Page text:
Crustal structure and seismicity distribution adjacent to the Pacific and North America plate boundary in southern California


  • Egill Hauksson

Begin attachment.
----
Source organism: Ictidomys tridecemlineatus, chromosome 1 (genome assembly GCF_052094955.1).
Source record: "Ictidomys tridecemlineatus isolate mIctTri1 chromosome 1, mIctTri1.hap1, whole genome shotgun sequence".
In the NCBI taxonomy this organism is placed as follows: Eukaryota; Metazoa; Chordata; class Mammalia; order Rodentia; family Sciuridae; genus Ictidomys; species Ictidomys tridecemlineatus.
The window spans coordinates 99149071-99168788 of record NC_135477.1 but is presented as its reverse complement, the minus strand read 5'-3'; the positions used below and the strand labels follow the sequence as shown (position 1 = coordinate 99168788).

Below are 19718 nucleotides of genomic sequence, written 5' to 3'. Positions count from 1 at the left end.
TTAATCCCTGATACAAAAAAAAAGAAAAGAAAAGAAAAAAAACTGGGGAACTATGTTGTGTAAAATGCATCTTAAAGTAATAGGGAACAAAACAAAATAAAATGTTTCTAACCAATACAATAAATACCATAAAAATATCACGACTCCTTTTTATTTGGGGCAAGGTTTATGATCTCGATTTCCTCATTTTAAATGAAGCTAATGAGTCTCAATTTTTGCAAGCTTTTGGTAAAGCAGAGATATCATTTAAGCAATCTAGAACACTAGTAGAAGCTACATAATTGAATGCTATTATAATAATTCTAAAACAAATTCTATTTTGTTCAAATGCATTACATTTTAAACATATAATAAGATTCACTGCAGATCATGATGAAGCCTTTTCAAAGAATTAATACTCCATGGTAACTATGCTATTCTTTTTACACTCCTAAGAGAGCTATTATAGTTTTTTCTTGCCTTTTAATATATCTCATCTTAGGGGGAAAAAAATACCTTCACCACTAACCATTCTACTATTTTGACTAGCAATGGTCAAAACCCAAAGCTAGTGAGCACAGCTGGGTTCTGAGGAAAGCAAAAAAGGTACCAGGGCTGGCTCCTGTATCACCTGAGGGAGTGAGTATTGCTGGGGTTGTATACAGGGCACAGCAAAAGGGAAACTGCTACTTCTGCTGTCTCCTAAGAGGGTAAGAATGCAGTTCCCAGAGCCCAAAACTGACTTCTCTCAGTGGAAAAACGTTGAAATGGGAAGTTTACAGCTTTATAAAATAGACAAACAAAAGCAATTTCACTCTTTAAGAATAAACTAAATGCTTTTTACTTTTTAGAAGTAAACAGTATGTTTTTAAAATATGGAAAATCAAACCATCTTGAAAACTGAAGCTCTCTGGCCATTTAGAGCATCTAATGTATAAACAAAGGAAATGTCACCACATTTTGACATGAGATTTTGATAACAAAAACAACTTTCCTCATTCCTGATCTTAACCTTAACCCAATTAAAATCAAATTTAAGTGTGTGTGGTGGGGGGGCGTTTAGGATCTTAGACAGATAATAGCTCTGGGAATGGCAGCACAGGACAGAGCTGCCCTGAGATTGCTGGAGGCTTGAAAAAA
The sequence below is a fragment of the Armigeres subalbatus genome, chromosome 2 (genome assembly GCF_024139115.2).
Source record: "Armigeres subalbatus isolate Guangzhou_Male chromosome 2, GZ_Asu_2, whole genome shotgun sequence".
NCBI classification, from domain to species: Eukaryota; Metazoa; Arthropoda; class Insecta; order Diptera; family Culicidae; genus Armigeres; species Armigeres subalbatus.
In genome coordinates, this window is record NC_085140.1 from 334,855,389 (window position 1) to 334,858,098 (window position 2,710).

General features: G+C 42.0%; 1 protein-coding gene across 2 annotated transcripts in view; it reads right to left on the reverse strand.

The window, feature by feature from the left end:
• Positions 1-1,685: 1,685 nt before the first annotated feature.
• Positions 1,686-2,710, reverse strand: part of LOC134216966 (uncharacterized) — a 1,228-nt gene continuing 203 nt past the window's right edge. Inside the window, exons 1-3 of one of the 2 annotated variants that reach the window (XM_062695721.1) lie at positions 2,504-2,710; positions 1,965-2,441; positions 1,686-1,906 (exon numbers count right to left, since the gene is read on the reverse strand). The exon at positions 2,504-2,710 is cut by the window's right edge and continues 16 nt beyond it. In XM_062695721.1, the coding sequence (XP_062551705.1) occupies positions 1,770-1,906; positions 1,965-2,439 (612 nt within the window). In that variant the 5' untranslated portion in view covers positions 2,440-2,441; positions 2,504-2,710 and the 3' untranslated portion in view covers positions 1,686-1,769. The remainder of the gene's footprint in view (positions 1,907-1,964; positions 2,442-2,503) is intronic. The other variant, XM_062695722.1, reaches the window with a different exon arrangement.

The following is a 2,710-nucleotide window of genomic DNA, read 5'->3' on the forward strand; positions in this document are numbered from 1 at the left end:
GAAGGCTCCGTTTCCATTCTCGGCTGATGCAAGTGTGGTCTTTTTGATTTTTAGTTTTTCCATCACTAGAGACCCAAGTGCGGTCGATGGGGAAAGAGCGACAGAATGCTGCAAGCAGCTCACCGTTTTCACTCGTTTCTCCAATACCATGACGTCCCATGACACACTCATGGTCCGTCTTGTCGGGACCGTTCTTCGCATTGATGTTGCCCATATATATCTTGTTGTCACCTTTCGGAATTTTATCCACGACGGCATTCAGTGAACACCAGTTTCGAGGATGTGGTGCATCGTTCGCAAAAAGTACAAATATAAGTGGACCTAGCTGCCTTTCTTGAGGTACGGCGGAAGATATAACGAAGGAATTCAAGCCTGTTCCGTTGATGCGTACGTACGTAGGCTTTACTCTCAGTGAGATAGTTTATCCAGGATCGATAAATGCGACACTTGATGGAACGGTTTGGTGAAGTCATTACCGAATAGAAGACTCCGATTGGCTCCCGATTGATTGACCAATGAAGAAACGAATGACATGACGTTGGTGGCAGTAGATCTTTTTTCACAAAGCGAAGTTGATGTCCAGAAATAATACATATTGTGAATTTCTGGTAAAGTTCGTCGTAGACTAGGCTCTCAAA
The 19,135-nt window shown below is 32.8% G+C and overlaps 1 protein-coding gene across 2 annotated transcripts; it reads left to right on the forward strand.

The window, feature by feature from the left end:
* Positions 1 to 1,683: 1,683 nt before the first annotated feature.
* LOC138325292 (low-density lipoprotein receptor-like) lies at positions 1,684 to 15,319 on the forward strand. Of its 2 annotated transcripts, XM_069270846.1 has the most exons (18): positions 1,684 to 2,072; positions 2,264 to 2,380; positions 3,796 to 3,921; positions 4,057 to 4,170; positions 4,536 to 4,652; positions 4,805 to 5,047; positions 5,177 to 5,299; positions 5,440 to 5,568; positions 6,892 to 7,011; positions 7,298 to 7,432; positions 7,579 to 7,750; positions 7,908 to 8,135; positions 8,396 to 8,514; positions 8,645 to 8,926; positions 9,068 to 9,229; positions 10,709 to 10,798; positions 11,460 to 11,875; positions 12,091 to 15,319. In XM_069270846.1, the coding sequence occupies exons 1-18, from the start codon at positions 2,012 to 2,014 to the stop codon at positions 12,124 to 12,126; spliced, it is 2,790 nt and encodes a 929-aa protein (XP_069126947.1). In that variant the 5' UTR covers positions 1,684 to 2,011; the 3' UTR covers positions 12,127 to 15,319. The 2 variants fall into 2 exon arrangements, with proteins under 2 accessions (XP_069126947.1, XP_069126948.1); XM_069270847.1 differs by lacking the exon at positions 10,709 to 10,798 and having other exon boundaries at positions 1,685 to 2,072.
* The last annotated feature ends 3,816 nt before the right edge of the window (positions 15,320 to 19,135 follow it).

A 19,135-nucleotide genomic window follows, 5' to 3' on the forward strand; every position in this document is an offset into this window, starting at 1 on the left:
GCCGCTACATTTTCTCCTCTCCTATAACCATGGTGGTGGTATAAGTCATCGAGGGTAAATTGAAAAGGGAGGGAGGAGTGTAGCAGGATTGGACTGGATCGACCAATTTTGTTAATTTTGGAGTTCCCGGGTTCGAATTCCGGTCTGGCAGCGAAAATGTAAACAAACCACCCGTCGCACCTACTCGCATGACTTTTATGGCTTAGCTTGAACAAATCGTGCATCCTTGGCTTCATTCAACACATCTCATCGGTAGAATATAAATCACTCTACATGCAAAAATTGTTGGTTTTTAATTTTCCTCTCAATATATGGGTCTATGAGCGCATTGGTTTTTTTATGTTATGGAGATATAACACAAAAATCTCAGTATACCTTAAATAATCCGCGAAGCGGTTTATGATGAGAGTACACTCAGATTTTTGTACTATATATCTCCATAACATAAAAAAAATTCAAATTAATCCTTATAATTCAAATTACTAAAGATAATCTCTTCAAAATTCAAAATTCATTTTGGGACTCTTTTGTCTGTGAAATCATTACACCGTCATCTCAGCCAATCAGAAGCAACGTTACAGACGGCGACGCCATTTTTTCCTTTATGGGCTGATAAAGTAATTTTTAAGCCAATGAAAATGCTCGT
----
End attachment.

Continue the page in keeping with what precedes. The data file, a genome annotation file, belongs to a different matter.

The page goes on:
New three-dimensional (3-D) VP and VP/VS models are determined for southern California using P and S-P travel times from local earthquakes and controlled sources. These models confirm existing tectonic interpretations and provide new insights into the configuration of geological structures at the Pacific-North America plate boundary. The models extend from the U.S.-Mexico border in the south to the southernmost Coast Ranges and Sierra Nevada in the north and have a 15-km horizontal grid spacing and an average vertical grid spacing of 4 km, down to 22 km depth. The heterogeneity of the crustal structure as imaged by VP and VP/VS models is larger within the Pacific plate than the North American plate. Similarly, the relocated seismicity deepens and shows more complex 3-D distribution in areas of the Pacific plate exhibiting compressional tectonics. The models reflect mapped changes in the lithology across major geological terranes such as the Mojave Desert, the Peninsular Ranges, and the Transverse Ranges. The interface between the shallow Mono of the Continental Borderland and the deep Moho of onshore California forms a broad zone to the north beneath the western Transverse Ranges, Ventura basin, and the Los Angeles basin and a narrow zone to the south, along the Peninsular Ranges. The near-surface increase in velocity, from the surface to up to 8 km depth, is rapid and has a logarithmic shape for stable blocks and mountain ranges but is slow with a linear shape for sedimentary basins. At midcrustal depths a rapid increase in VP is imaged beneath the sediments of the large sedimentary basins, while beneath the adjacent mountain ranges the increase is small or absent.